The Hidden Thread
Anna Butterfield leaves her father’s Suffolk parsonage for the home of her uncle, a wealthy mercer in Spitalfields, the centre of the 18th-century silk industry. There she is to be introduced to London society in hopes of a good marriage. Accustomed to country freedoms, Anna is stifled by the proprieties and formalities enforced by her social climbing aunt, especially after she meets Henri, a French journeyman weaver. A talented artist, Anna’s graceful drawings from nature would make an exceptional pattern for Henri’s “master-piece”, the special weaving that might elevate him to master weaver. But marriageable young ladies do not collaborate with immigrant French journeymen. Anna and Henri must find a way to fulfil their ambitions and growing love.
While researching her ancestors, silk weavers in Spitalfields, Trenow discovered a countrywoman, Anna Maria Garthwaite, who became a celebrated pattern designer, concentrating on botanically accurate studies. Basing Anna on the pioneering designer adds veracity to the plot. Garthwaite lived in a time of conflict in Spitalfields: English against French, master against apprentices, wage strikes and food riots, make an exciting background to the story. Merchants’ drawing rooms and elegant balls are contrasted with the cramped attics where underpaid weavers worked on beautiful cloth. The action moves from Newgate’s cells to Gainsborough’s painting room where Anna meets the great artist.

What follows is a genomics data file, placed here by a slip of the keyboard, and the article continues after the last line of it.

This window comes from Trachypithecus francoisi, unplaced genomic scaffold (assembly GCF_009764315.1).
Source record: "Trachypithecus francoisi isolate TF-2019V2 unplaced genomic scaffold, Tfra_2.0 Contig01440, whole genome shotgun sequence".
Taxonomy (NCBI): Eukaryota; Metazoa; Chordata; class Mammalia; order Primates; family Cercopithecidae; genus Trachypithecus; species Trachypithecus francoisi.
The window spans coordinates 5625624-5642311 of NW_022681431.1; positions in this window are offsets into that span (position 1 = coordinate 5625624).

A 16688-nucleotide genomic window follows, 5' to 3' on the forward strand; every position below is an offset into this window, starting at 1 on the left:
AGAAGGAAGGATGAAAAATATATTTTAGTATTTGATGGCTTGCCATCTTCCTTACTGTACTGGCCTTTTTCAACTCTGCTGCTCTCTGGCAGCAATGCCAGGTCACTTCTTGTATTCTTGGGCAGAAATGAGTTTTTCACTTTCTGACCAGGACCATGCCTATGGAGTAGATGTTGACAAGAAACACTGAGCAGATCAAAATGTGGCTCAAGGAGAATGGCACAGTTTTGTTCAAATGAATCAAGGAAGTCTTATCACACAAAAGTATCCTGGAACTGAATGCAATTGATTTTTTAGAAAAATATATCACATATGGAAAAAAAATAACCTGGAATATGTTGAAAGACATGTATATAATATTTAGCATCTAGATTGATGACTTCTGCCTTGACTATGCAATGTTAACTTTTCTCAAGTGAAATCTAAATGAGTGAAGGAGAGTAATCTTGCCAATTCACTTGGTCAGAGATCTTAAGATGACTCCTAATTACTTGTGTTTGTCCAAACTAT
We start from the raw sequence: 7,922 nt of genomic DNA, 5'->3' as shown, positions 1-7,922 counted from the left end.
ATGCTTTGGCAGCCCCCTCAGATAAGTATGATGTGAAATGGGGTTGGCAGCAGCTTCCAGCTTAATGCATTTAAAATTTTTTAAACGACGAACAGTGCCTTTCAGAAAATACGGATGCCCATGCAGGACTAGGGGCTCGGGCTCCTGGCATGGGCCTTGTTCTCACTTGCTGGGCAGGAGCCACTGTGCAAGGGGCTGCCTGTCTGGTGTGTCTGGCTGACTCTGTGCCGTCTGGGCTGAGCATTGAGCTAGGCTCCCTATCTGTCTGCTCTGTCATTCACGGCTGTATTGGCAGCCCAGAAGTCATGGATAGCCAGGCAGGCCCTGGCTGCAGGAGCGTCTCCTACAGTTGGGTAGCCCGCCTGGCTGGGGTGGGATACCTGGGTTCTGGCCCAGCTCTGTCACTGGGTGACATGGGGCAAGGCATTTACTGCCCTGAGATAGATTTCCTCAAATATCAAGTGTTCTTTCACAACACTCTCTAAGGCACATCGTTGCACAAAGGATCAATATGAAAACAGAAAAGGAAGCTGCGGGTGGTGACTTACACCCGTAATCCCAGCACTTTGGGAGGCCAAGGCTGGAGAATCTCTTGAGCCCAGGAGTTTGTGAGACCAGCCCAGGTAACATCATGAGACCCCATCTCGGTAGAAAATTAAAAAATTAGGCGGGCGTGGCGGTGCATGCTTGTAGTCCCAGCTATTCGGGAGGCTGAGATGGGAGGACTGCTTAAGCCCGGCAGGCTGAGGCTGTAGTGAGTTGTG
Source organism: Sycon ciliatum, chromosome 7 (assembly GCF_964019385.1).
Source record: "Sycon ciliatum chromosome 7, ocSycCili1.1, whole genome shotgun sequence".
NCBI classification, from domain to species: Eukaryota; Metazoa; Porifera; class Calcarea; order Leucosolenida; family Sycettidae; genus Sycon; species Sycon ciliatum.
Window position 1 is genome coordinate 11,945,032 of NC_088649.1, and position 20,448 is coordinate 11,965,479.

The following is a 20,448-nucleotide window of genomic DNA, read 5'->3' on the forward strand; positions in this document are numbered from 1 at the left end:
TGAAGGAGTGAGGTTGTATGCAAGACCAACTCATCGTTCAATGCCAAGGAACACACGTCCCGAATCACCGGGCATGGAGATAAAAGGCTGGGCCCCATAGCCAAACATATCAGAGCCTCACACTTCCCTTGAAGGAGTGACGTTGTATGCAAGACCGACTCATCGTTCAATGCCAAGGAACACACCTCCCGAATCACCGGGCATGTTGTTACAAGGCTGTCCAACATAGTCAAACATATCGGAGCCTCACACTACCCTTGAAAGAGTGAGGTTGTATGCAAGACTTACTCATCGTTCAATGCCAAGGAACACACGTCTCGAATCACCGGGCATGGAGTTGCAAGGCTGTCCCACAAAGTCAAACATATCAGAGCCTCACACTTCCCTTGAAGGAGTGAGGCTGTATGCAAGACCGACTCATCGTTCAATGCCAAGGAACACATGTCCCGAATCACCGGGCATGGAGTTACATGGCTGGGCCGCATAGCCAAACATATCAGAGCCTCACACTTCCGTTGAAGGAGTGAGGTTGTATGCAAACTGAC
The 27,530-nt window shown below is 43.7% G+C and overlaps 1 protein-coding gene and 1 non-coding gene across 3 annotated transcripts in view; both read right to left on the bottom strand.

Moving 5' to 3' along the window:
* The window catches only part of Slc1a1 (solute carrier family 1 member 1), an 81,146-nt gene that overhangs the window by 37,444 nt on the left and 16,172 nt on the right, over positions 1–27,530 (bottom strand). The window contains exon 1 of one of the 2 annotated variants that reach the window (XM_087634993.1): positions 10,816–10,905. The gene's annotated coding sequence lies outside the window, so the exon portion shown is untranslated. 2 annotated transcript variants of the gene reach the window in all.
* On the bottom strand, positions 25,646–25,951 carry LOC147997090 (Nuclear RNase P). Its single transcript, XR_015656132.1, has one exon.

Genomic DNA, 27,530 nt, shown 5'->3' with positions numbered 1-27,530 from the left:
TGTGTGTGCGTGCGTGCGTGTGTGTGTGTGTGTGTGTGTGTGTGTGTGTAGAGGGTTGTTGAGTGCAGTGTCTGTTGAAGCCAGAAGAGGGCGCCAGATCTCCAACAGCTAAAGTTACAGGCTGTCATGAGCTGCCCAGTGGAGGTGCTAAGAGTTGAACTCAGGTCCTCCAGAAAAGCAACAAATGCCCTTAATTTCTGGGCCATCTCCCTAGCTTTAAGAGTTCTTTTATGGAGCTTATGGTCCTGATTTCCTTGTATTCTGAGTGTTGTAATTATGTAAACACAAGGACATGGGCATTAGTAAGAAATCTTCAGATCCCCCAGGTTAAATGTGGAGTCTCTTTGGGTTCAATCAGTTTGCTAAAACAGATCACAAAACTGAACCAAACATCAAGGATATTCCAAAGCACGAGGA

Anna’s passionate need to paint and draw, frustrated by society’s crushing rules, makes her a sympathetic heroine. Although they are mostly stereotypes, other characters are sufficiently well-drawn to convincingly people the streets and houses of Spitalfields. One weakness is Henri, too vapid to be a believable lover or a brilliant weaver. However Trenow’s depiction of place and period and the silk industry make this an interesting, enjoyable read. Recommended.